NKAPC staffer Kyle Snyder will expand NKAPC’s GIS outreach program this summer when he teams up with NKU’s Center for Integrated Natural Science and Mathematics (CINSAM) to teach a half-day summer camp the week of June 28 through July 2.
Snyder, a principal GIS specialist at NKAPC, plans to share the topic and a hands-on demonstration with students in CINSAM’s Middle School Emerging Technologies Camp. The camp, facilitated by community professionals and NKU faculty members, is designed for gifted students as an enrichment camp in applied science, mathematics, and technology including engineering concepts.
While Snyder has been sharing the “What is GIS Technology” lesson to schools in the area for a while now, this is the first time NKAPC is participating in NKU’s summer camp program.
|“We’re always looking for emerging technologies—what’s new and what’s happening,” said Thomas Brackman, physical science and pre-engineering recruiting director for NKU. “So, the GIS technology expertise NKAPC is bringing will be something new because we haven’t done anything like this. We’re looking forward to it.”|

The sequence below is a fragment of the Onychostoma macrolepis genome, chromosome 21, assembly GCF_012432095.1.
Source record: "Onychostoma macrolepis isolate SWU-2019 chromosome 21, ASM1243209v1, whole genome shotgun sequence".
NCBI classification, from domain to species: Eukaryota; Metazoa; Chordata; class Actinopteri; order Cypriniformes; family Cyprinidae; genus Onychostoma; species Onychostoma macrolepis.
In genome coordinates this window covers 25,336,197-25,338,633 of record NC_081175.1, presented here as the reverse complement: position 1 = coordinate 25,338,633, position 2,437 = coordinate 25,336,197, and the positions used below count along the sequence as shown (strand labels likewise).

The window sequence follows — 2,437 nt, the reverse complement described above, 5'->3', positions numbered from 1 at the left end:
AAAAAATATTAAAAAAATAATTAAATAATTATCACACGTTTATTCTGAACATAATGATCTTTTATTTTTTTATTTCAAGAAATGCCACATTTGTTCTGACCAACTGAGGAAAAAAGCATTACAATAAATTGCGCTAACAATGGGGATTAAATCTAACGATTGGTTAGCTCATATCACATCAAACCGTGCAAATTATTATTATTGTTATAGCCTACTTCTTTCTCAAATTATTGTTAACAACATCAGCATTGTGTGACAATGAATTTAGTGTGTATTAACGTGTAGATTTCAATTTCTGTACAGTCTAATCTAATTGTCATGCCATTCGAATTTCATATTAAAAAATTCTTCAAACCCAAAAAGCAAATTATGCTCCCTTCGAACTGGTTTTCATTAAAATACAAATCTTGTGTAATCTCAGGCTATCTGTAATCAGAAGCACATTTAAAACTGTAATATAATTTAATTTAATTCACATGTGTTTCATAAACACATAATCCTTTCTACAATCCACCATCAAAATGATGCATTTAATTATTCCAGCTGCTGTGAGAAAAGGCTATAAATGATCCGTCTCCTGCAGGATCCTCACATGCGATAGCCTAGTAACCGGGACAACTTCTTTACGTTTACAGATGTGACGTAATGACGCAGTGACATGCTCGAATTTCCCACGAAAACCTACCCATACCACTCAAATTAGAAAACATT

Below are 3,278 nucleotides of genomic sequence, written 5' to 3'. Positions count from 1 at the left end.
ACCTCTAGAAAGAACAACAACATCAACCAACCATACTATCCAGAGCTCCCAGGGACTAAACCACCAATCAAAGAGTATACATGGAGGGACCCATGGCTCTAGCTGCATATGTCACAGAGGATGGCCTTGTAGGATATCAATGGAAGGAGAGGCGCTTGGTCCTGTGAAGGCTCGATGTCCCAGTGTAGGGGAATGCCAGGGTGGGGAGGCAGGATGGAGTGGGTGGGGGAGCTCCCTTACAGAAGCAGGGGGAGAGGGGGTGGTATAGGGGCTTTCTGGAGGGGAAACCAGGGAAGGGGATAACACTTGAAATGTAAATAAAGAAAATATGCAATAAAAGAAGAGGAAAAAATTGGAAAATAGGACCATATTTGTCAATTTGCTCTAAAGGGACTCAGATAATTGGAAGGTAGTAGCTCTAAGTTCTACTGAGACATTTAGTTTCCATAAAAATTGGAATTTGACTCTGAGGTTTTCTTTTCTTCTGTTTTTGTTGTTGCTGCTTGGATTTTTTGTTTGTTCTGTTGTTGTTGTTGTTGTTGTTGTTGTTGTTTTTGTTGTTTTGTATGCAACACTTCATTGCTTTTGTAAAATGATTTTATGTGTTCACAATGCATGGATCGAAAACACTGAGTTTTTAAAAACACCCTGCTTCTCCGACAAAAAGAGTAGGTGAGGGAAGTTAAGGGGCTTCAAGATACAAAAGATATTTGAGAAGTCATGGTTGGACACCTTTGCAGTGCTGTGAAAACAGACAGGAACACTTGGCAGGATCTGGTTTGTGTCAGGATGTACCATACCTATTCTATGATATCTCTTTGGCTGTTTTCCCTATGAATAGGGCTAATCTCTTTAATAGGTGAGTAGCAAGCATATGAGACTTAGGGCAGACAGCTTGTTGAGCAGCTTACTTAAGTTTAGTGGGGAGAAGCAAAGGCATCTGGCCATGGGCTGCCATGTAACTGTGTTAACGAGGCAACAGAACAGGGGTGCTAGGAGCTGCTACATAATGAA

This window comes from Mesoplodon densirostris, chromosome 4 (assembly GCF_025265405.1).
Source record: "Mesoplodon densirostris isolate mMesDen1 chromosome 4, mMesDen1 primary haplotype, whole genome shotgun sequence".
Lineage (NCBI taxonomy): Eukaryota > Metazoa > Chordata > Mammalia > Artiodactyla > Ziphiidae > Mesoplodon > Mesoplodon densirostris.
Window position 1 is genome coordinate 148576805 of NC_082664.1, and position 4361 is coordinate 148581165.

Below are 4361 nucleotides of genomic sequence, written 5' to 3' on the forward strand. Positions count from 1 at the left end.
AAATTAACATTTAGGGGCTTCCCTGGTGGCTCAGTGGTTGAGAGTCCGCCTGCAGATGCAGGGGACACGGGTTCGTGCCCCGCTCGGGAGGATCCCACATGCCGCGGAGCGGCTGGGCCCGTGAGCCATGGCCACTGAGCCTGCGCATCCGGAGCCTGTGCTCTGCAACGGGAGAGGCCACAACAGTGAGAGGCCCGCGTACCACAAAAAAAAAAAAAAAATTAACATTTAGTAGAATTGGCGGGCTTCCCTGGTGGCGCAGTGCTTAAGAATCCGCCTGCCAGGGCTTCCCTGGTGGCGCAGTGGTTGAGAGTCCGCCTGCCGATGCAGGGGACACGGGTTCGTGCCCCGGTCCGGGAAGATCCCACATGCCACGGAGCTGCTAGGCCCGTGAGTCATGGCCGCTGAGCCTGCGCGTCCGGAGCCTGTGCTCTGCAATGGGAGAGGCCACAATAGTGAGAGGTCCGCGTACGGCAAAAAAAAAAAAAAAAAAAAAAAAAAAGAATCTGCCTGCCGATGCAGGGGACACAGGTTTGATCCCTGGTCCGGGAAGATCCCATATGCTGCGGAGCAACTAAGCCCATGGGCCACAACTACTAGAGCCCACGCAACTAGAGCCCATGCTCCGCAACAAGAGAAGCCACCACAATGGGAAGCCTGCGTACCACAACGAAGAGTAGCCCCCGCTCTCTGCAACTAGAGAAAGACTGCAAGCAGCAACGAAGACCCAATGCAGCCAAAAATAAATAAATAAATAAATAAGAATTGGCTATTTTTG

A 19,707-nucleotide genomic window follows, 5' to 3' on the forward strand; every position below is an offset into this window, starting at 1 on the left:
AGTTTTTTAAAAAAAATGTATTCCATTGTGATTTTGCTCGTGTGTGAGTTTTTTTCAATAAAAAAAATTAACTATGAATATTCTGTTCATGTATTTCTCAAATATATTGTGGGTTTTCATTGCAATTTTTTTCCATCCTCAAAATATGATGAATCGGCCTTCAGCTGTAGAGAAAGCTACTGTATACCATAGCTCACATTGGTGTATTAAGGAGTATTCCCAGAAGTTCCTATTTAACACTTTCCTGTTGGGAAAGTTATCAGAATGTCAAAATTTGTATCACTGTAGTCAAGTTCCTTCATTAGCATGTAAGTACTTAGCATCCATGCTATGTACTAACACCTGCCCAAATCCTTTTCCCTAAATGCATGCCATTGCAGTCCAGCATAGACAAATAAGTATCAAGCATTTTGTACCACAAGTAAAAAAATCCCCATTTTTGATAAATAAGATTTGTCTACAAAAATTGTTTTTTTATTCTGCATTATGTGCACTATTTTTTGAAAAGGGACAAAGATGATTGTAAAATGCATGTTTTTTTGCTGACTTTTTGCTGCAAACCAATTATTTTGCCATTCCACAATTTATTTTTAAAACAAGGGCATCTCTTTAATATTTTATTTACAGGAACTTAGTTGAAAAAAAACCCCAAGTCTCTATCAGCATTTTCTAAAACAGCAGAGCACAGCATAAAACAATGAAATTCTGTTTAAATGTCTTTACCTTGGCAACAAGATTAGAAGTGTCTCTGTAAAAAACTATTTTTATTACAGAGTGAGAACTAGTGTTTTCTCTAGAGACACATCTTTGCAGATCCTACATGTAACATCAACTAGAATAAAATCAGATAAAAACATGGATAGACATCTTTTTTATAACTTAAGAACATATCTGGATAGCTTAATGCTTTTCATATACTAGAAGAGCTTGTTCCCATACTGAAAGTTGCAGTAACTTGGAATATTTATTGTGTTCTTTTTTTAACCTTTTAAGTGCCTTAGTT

Snyder is also looking forward to working with this specific group of learners. “Students who have an aptitude for science, engineering, and math should be fun to work with. All of these kids should be interested.”
The 15 to 16 eager students expected to attend the emerging technologies camp will learn how GIS brings geography, mathematics, and IT together.
“I’ll talk about the idea of layers and data as well as attributes in a table being tied to geometry on a map,” Snyder said. “I’ll also show examples of applications for GIS locally that we’re doing to help them get their heads around it.”
The students will then use LINK-GIS data to do a problem-solving project as well as work with the LINK-GIS website.
In addition to GIS, other topics the camp covers are entomology, physics, and nanotechnology. The students will put together a quick presentation of what they learned to present to their parents at the end of the week.
“We just scratch the surface,” Brackman said. “But you can ignite that fire and expose students to different topics.”